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FRI0475-HPR Comparison the effect to the lower extremity functions of strengthening exercises and proprioceptive-balance exercises in juvenile idiopathic arthritis
  1. N. Baydogan1,
  2. E. Tarakcı2,
  3. O. Kasapcopur3
  1. 1Center of Burcu Physical Therapy and Rehabilitation
  2. 2Faculty of Health Sciences, Division of Physiotherapy
  3. 3Medical Faculty of Cerrahpasa, Department of Pediatric Rheumatology, Istanbul University, Istanbul, Turkey


Background Juvenile idiopathic arthritis (JIA) is the most common chronic pediatric rheumatic disease and an important cause of acquired impairment and disability in children and adolescents (1). Patients with JIA commonly experience acute and chronic pain, decreased mobility, and joint stiffness leading to restrictions on activities and isolation from their peers (2).Knee is the most commonly affected joint in JIA (3). Physical therapy for patients with JIA has been aimed at managing pain and inflammation, preserving range of motion, and maintaining muscle strength through rest and limiting the strain on arthritic joints (4,5). The best therapeutic exercise program for children with arthritis is as yet unknown.

Objectives The aim of the study was to compare the effect to the lower extremity functions of strengthening exercises and proprioceptive-balance exercises in Juvenile Idiopathic Arthritis.

Methods 30 patients (6-18 ages) were included in this study. The patients were divided into 2 groups randomly. The first group received a program of treatment consisting of bicycle ergonometer, stretching exercises, strengthening exercises, cold application, second group received a program of treatment consisting of bicycle ergonometer, strengthening exercises, proprioceptive-balance exercises, cold application for 3 days in a week through 12 weeks. The patients’ pain by The Visual Analog Scale (VAS), range of motion (ROM) by goniometer, muscle strength by Hand Held Dynamometer (HHD), balance by Berg Balance Test (BBT), Flamingo Balance Test (FBT), Functional Reach Test (FRT), walking by Video-Based Observational Gait Analiysis (VBOGA), functional status by 10 meters walking duration test (10mWT), 10 steps climbing duration test (10SC), the functional abilities by Childhood Health Assessment Questionaire (CHAQ) were evaluated.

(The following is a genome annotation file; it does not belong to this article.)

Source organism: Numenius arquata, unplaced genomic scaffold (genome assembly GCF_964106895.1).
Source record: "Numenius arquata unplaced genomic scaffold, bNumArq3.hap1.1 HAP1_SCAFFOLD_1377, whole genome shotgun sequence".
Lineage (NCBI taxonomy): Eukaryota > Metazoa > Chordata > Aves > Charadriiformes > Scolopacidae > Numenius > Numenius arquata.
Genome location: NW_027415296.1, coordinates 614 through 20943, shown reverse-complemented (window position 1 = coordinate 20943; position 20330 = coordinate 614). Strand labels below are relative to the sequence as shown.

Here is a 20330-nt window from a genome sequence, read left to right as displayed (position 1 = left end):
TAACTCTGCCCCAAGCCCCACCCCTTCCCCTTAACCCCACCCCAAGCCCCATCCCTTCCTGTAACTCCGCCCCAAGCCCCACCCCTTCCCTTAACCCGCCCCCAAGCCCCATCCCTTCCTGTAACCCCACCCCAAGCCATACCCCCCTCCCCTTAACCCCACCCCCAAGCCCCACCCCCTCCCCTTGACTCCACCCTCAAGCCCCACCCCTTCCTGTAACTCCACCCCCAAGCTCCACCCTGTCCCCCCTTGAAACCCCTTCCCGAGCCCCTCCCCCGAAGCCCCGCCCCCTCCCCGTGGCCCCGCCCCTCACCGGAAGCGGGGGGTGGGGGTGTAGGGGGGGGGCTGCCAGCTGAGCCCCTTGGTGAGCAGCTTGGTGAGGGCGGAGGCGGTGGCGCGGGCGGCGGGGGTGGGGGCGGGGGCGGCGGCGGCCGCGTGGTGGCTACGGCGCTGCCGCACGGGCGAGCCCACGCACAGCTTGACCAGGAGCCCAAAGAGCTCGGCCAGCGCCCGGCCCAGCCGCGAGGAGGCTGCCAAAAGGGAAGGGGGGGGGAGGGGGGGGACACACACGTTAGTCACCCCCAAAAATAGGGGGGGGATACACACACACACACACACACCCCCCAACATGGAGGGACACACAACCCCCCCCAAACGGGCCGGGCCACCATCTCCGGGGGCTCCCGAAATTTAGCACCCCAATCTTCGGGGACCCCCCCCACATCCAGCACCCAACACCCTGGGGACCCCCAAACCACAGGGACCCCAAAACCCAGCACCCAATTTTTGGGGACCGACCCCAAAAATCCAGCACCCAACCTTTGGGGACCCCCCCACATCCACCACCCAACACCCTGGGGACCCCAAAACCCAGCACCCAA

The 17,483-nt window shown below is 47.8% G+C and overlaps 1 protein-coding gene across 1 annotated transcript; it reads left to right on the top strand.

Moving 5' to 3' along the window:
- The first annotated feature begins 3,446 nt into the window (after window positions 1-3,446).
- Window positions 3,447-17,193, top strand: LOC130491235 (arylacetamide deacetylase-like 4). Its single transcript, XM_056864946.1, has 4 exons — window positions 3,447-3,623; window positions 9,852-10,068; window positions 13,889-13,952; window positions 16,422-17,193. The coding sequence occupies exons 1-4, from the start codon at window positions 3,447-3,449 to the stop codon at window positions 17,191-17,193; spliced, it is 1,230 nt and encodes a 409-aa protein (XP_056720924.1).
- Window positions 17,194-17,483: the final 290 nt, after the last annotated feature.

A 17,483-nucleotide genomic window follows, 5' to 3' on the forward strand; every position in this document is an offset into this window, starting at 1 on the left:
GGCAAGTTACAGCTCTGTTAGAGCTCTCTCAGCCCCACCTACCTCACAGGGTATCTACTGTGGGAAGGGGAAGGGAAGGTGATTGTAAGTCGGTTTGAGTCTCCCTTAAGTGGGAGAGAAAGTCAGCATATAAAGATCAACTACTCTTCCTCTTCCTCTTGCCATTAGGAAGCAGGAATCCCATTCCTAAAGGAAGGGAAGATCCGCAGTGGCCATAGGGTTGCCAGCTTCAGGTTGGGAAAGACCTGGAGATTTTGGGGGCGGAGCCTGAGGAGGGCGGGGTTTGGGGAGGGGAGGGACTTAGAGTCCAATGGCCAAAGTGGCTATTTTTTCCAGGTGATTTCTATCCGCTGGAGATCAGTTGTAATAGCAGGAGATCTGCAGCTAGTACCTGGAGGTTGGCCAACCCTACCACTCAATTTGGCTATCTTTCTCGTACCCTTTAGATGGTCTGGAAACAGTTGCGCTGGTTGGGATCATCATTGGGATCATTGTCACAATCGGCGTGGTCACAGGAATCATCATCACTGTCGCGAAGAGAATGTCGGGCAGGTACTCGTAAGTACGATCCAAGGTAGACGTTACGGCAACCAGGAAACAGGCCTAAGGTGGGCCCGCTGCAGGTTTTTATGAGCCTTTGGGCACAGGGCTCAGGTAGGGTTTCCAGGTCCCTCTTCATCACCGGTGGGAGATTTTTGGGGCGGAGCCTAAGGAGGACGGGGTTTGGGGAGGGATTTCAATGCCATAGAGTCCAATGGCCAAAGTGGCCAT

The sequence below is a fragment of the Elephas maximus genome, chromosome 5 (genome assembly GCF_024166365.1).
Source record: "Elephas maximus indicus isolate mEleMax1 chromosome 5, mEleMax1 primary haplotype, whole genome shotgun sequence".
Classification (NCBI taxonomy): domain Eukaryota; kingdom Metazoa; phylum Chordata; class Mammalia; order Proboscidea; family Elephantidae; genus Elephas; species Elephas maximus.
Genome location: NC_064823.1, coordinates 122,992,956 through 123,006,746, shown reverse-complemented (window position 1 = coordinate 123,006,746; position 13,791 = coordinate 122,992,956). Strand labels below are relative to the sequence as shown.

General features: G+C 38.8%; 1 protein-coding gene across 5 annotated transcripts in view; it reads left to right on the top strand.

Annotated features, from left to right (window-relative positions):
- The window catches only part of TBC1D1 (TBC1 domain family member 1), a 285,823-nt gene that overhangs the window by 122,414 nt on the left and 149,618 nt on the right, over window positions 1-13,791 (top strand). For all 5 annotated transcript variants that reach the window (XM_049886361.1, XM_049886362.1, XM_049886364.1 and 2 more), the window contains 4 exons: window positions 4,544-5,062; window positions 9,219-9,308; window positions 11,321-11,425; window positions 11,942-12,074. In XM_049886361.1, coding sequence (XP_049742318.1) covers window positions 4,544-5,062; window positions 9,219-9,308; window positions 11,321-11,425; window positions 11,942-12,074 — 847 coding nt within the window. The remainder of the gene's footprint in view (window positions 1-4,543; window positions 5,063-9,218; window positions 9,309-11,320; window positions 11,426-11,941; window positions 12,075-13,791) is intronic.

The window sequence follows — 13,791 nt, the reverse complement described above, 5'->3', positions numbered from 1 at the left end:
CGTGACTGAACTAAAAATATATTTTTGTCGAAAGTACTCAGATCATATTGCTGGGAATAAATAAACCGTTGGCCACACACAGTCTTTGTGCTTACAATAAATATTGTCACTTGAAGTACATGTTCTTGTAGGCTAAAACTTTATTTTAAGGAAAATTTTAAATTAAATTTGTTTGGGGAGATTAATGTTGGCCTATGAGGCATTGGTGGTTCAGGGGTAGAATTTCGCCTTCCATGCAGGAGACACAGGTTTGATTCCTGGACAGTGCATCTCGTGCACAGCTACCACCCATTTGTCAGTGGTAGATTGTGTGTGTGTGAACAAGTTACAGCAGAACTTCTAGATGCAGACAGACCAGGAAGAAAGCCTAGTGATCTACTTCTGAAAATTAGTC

Results After treatment in both groups, the scores of VAS decreased, muscle strength and ROM increased (p<0.05). The changes of BBT, FBT, FRT, 10mWT, 10SC, VBOYA, CHAQ scores were significant in both groups. All scores, except CHAQ, were different significantly between groups (p<0,05).

Conclusions According to the results of the study, in the patients with JIA, thanks to exercise therapy, a decrease in pain, increases in ROM and muscle power, an improvement in balance, a progress in walking and functional abilities were obtained. The balance-proprioception exercises were found to be more to the strengthening exercises.

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  2. Moe N, Rygg M. Epidemiology of juvenile chronic arthritis in Northern Norway: a ten-year retrospective study. Clin Exp Rheumatol 1998;16:99-101.

  3. Warren RW, Perez MD, Curry MR, Wilking AP, Myones LB. Juvenile Idiopathic Arthritis (Juvenile Rheumatoid Arthritis). In Koopman WJ, editor. Arthritis and Allied Conditions. Lippincott Williams & Wilkins, Philadelphia, 2001; pp. 781-96.

  4. Klepper SE. Exercise in pediatric rheumatic diseases. Curr Opin Rheumatol 2008;20:619–24.

  5. Long AR, Rouster-Stevens KA. The role of exercise therapy in the management of juvenile idiopathic arthritis. Curr Opin Rheumatol 2010;22:213–17.

Disclosure of Interest None Declared

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